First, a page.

MARKS: Wow, that’s a tough question. At the risk of sounding utterly ridiculous, I guess the first word would be domestic. A friend recently asked me if any of my new work was domestic because, he said, good domestic poetry is something that’s lacking these days. I don’t know if it is or isn’t. “Domestic” is a term I associate with “confessional” or something like that, something very mid-twentieth century. But I took it as a compliment. My work does deal a lot with relationships, marriage, day-to-day life and all that. Like I said before, I’m making an effort to write more about having kids, which is obviously about as domestic as it gets, and my chap is called On Happier Lawns -- lawns and happiness seem like pretty domestic ideals to me. I’m definitely wandering around in the domestic realm.
I guess the second would be impressionistic, or maybe intuitive. There is a thing, a vibe or wave or whatever you want to call it, that I’m trying to go with without thinking too much. I used to think I needed to have my subject, and I once even had a teacher articulate to me what she thought my subject was. At the time, it was one of the coolest things I’d heard about my work. Very encouraging, just the kind of confidence builder I needed. I felt somehow validated, like I was finally a “real” poet and had found “my voice.”
Ultimately, it became detrimental. I started thinking too much about writing in accordance to “my subject.” So it was then that I decided to just do whatever the hell I wanted, whatever felt right. I started not worrying about “saying” something so much as conveying a feeling, and finding the language at the time that felt right for doing so. Around that time I developed an internal mantra for describing my work to myself: “It didn’t have to be like this.” By which I meant I wasn’t trying to create poems that were well-wrought urns that a reader would feel just had to be the way they wound up or they would be failures. I wanted the reader to feel (and I wanted to believe/do believe) that what wound up on the page was just one version among any other equally successful ways (or not) the poem could have turned out. That there was something of the moment to it, even if that moment came slowly and through lots of rewriting… that the words and lines could have been different, but that that moment still somehow held up under careful and repeated reading, or if it didn’t “hold up” it at least continued to be enjoyable and worth returning to (even if only as a memory). I have no idea if the work actually reflects this, but to some degree it doesn’t matter. It’s the feeling that allowed me to produce the work I did. And it’s still, more or less, what I’m trying to do.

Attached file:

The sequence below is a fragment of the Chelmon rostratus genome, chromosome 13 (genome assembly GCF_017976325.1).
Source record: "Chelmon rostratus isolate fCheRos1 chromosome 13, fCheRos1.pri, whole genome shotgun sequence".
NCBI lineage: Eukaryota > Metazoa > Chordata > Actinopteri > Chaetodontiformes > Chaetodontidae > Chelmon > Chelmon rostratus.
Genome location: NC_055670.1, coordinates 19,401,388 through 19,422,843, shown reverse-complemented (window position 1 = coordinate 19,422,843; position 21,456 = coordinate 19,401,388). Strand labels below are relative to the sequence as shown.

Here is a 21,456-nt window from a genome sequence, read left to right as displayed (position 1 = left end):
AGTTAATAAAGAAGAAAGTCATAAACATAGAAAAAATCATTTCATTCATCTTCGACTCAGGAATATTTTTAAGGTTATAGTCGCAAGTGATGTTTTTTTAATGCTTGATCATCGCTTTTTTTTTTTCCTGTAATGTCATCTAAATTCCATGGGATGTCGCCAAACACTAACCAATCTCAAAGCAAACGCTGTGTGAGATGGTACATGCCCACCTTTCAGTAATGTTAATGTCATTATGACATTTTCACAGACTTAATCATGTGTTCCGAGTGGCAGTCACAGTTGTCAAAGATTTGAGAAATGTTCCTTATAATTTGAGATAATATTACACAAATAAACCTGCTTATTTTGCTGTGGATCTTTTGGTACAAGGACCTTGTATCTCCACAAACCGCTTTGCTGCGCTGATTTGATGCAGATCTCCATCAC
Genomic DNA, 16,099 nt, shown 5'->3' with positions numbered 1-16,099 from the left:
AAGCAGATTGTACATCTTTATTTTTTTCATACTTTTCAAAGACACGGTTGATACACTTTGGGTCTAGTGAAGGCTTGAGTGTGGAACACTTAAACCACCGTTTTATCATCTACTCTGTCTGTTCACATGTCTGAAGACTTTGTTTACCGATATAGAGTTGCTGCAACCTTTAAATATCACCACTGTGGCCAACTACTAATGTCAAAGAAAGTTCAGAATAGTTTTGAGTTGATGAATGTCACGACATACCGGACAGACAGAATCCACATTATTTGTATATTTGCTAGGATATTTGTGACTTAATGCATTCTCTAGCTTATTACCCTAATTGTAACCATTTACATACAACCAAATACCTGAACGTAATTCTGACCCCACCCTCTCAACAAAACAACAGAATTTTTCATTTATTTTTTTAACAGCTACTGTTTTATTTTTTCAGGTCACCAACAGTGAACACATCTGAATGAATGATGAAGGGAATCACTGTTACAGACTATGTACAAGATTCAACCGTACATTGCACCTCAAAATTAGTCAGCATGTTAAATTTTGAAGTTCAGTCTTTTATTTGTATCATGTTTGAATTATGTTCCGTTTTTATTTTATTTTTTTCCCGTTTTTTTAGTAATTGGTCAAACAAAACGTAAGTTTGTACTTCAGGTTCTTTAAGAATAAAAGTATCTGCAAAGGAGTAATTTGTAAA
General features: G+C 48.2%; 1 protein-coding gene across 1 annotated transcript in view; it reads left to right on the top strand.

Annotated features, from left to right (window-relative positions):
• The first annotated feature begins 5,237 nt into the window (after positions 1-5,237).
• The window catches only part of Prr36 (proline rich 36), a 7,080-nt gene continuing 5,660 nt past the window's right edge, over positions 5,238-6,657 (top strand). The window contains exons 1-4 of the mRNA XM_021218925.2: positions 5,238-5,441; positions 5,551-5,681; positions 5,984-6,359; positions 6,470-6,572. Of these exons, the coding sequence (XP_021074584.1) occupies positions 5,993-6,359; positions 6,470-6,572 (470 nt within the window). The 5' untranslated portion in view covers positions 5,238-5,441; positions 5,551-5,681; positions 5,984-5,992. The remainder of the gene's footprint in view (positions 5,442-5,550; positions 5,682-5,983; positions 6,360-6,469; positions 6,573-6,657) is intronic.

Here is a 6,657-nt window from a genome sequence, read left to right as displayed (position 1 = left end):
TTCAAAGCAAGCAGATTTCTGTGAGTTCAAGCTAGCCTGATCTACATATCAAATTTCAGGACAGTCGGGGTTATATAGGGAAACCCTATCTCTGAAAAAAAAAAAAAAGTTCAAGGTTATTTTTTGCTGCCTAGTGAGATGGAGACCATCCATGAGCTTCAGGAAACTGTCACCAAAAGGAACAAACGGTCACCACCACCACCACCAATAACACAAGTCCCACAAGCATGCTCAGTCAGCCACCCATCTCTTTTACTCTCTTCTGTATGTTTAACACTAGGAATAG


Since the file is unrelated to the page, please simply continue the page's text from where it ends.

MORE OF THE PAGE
After all that, I guess I’d describe my poems as sad. I’m not sure what there is to say about that. I like bringing the idea/possibility (and sometimes even reality) of happiness into my poems, but to me, they’re still preoccupied with an overarching sadness… that life, especially an individual’s life, is the most beautiful gift ever, but is also incredibly painful and, most likely, meaningless in the grand scheme of things. That we all are going to die. That this life is all there is. That love is the most natural and profound feeling ever, but at the same time, and perhaps because it is such a natural joy, is so phenomenally difficult to maintain in any sort of healthy, functional way. Or even in a dysfunctional and unhealthy way. That loneliness can never truly be overcome. That perhaps the only definite result of love is grief. That our efforts to help one another, to foster some sense of community, seem to fall short, to even cause more harm than good in many cases. But also that, somehow in spite of all this (or perhaps despite this), we still find ways to not totally destroy each other, to forgive and to continue loving… I don’t know… I’m being a sap. None of this may actually come across in my poems, but it’s all stuff I feel and spend a lot of time thinking about.
How has your work being “bundled” with another writer’s work (as opposed to being “individually wrapped”) changed the way you think about your own work and/or changed the way you feel like people might experience your work? Maybe it hasn’t at all, but I feel like -- at least in the way other people experience your work -- there’s probably some sort of effect.